Howard University Provost and Chief Academic Officer Dr. Wayne A. I. Frederick and Dean of the College of Pharmacy Anthony Wutoh, Ph.D. returned from Africa
WASHINGTON (May 10, 2013) -- Howard University Provost and Chief Academic Officer Dr. Wayne A. I. Frederick and Dean of the College of Pharmacy Anthony Wutoh, Ph.D., recently returned from Africa where they visited Howard University health care projects underway in Nigeria, Zambia, Malawi and South Africa and met with South African President Jacob Zuma.
During their 10-day review of the university’s USAID-funded projects, Frederick and Wutoh met with high-ranking government officials from the various countries, project sponsors and alumni to reaffirm the University’s commitment to Africa and the African Diaspora.
They also discussed opportunities for student and faculty exchanges and explored ways the university can help to address shortages in health care workers and other development challenges facing the nations.
The countries have a severe shortage of health care professionals, including doctors, pharmacists and nurses, Wutoh said.
“Malawi, for example, has 15 million people, and until three years ago there were only four registered pharmacists for the whole country,” Wutoh said. “They also have a severe shortage of registered nurses. So that’s one of the things we’re going to see if Howard can help them with.”
In Nigeria, the two visited sites where Howard is training pharmacists, nurses and other health care clinicians in HIV/AIDS treatment and prevention. In Livingston, Zambia, the university is fostering a public-private partnership between Livingston General Hospital and several local private pharmacies to tackle HIV/AIDS.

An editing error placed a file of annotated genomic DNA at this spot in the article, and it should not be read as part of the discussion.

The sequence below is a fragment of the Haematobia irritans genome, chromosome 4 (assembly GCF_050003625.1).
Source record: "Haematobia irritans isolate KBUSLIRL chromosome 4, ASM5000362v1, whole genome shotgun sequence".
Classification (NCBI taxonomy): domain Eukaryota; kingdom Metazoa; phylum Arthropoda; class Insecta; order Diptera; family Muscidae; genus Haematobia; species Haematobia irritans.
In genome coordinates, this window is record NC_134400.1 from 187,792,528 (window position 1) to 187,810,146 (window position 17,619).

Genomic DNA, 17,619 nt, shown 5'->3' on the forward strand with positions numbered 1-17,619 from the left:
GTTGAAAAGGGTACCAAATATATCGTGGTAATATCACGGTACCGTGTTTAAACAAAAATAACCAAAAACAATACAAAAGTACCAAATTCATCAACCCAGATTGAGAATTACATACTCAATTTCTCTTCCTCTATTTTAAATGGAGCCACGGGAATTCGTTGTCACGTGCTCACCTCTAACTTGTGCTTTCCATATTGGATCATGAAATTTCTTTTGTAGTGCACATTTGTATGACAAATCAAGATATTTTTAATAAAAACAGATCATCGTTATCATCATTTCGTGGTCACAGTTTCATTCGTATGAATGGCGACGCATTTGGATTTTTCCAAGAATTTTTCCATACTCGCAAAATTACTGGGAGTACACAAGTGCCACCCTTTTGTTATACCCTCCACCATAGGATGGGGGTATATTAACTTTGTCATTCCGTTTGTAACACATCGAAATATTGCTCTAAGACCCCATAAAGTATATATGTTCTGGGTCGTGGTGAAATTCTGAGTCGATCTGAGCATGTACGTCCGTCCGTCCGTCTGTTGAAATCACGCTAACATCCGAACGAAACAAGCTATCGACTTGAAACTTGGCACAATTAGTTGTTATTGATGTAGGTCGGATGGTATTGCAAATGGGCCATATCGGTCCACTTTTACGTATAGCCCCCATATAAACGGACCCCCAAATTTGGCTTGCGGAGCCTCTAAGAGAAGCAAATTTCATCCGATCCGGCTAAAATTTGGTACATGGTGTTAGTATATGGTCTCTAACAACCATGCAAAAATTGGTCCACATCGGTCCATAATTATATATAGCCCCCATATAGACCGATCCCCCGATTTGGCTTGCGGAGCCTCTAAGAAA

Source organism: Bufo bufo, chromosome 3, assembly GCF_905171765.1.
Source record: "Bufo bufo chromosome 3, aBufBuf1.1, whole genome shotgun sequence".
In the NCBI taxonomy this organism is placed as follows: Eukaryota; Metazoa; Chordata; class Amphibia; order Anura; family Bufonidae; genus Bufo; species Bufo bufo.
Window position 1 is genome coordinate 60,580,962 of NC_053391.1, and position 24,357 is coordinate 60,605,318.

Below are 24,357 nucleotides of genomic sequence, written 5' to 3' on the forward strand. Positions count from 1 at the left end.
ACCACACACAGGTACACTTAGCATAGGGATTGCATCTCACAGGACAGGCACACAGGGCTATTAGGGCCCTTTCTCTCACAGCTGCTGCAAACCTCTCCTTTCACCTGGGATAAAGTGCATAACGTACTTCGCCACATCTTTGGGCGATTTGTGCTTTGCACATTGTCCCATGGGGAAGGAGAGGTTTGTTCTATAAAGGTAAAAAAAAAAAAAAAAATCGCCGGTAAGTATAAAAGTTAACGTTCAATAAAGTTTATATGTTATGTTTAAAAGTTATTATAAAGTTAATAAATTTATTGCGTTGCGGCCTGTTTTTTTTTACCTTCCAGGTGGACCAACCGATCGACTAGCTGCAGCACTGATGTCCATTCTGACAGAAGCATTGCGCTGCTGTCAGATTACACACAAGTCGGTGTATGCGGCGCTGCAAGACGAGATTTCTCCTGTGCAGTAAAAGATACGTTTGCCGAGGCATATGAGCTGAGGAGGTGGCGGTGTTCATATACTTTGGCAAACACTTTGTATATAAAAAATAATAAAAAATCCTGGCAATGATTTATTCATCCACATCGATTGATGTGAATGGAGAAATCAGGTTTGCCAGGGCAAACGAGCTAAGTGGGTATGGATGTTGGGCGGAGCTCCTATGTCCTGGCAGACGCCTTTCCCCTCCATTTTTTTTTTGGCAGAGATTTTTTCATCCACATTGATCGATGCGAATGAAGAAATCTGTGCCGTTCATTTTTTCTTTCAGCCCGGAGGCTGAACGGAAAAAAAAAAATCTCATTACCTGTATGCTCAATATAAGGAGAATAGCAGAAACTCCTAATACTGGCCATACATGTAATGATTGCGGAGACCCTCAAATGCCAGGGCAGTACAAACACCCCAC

In Malawi, the university is increasing the nation’s medical laboratory capacity by training students to set up laboratories, purchase equipment and supplies, have laboratory tests delivered
to various parts of the country and helping to construct laboratories. Carol Porter, Ph.D., an assistant professor in the College of Nursing and Allied Health Sciences, is director of the project, which is funded by the Centers for Disease Control and Prevention.
In South Africa, Howard is helping the government identify patients who are HIV infected but have been lost to the medical system for follow up care. South Africa is an especially important site Howard, because it serves as the regional office for university health care projects in Kenya, Tanzania and Rwanda, Wutoh said.
The trip was part of the university’s continued commitment to aiding African nations.
“Howard University has a long history of collaboration and partnership with Africa, particularly South Africa and Nigeria,” Wutoh said. “We look forward to strengthening our relationships with the people of Africa and providing increased opportunities for educational advancement, societal improvements, and capacity building.”